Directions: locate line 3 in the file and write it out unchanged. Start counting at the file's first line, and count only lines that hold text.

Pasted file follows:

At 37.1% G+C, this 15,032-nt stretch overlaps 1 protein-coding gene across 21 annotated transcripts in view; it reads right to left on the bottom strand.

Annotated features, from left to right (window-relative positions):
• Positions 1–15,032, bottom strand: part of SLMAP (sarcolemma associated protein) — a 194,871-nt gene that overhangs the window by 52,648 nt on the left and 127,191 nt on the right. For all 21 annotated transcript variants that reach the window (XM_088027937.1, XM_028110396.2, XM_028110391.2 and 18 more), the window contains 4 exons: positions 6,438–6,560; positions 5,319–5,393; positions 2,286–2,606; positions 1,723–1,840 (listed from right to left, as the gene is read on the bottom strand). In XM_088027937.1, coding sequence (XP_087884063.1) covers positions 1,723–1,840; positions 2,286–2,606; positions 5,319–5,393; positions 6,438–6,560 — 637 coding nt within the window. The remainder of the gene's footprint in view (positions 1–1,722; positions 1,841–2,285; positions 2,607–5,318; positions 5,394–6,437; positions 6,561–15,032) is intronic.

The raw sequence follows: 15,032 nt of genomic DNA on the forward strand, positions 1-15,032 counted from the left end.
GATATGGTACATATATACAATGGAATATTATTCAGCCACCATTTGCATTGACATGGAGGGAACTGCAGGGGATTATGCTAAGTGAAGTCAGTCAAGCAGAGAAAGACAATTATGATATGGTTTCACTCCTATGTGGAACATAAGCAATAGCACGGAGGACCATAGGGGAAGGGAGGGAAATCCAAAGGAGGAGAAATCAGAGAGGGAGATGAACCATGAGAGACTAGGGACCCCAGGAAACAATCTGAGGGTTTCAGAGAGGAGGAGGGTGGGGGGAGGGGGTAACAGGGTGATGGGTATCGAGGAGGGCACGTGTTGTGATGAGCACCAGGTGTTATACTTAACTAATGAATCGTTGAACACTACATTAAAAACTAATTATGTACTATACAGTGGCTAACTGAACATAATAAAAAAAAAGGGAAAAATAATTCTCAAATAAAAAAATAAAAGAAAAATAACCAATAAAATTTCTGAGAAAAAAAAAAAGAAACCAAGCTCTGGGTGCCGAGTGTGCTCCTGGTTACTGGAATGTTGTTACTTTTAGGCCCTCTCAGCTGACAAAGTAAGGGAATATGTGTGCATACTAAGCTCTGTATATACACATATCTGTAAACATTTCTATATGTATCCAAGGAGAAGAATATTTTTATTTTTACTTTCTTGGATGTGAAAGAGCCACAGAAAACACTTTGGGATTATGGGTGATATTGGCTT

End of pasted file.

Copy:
• Positions 1–15,032, bottom strand: part of SLMAP (sarcolemma associated protein) — a 194,871-nt gene that overhangs the window by 52,648 nt on the left and 127,191 nt on the right. For all 21 annotated transcript variants that reach the window (XM_088027937.1, XM_028110396.2, XM_028110391.2 and 18 more), the window contains 4 exons: positions 6,438–6,560; positions 5,319–5,393; positions 2,286–2,606; positions 1,723–1,840 (listed from right to left, as the gene is read on the bottom strand). In XM_088027937.1, coding sequence (XP_087884063.1) covers positions 1,723–1,840; positions 2,286–2,606; positions 5,319–5,393; positions 6,438–6,560 — 637 coding nt within the window. The remainder of the gene's footprint in view (positions 1–1,722; positions 1,841–2,285; positions 2,607–5,318; positions 5,394–6,437; positions 6,561–15,032) is intronic.